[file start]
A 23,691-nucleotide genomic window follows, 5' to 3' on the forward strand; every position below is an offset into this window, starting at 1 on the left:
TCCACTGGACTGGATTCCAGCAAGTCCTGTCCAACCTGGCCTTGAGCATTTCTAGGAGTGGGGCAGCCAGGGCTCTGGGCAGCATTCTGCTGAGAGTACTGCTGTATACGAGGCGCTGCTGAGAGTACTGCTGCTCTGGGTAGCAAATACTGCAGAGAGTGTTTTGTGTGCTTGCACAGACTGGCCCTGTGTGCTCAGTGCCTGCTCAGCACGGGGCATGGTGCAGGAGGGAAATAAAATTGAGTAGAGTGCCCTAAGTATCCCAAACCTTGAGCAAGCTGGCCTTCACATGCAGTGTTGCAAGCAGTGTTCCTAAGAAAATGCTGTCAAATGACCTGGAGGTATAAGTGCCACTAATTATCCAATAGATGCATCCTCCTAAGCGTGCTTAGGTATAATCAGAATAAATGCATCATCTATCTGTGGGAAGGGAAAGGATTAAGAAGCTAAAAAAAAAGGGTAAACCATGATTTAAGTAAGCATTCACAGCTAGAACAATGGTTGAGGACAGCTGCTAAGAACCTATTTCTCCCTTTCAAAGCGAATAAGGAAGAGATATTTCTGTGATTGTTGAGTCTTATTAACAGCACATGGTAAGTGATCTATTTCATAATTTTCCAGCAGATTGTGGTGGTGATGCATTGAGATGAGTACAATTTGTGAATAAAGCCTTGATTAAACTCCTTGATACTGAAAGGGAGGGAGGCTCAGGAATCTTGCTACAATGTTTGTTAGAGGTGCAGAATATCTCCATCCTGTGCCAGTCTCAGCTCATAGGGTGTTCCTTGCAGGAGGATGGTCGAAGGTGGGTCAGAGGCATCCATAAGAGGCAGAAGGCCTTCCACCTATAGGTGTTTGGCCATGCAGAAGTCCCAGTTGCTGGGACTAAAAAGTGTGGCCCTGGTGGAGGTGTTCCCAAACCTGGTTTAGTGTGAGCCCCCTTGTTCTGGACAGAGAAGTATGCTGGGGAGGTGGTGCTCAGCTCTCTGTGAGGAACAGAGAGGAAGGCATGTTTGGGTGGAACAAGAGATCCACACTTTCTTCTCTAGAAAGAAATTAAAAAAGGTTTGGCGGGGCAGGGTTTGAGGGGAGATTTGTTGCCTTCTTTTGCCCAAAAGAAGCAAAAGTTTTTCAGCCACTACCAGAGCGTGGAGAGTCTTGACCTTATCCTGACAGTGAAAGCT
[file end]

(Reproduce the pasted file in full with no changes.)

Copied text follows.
A 23,691-nucleotide genomic window follows, 5' to 3' on the forward strand; every position below is an offset into this window, starting at 1 on the left:
TCCACTGGACTGGATTCCAGCAAGTCCTGTCCAACCTGGCCTTGAGCATTTCTAGGAGTGGGGCAGCCAGGGCTCTGGGCAGCATTCTGCTGAGAGTACTGCTGTATACGAGGCGCTGCTGAGAGTACTGCTGCTCTGGGTAGCAAATACTGCAGAGAGTGTTTTGTGTGCTTGCACAGACTGGCCCTGTGTGCTCAGTGCCTGCTCAGCACGGGGCATGGTGCAGGAGGGAAATAAAATTGAGTAGAGTGCCCTAAGTATCCCAAACCTTGAGCAAGCTGGCCTTCACATGCAGTGTTGCAAGCAGTGTTCCTAAGAAAATGCTGTCAAATGACCTGGAGGTATAAGTGCCACTAATTATCCAATAGATGCATCCTCCTAAGCGTGCTTAGGTATAATCAGAATAAATGCATCATCTATCTGTGGGAAGGGAAAGGATTAAGAAGCTAAAAAAAAAGGGTAAACCATGATTTAAGTAAGCATTCACAGCTAGAACAATGGTTGAGGACAGCTGCTAAGAACCTATTTCTCCCTTTCAAAGCGAATAAGGAAGAGATATTTCTGTGATTGTTGAGTCTTATTAACAGCACATGGTAAGTGATCTATTTCATAATTTTCCAGCAGATTGTGGTGGTGATGCATTGAGATGAGTACAATTTGTGAATAAAGCCTTGATTAAACTCCTTGATACTGAAAGGGAGGGAGGCTCAGGAATCTTGCTACAATGTTTGTTAGAGGTGCAGAATATCTCCATCCTGTGCCAGTCTCAGCTCATAGGGTGTTCCTTGCAGGAGGATGGTCGAAGGTGGGTCAGAGGCATCCATAAGAGGCAGAAGGCCTTCCACCTATAGGTGTTTGGCCATGCAGAAGTCCCAGTTGCTGGGACTAAAAAGTGTGGCCCTGGTGGAGGTGTTCCCAAACCTGGTTTAGTGTGAGCCCCCTTGTTCTGGACAGAGAAGTATGCTGGGGAGGTGGTGCTCAGCTCTCTGTGAGGAACAGAGAGGAAGGCATGTTTGGGTGGAACAAGAGATCCACACTTTCTTCTCTAGAAAGAAATTAAAAAAGGTTTGGCGGGGCAGGGTTTGAGGGGAGATTTGTTGCCTTCTTTTGCCCAAAAGAAGCAAAAGTTTTTCAGCCACTACCAGAGCGTGGAGAGTCTTGACCTTATCCTGACAGTGAAAGCT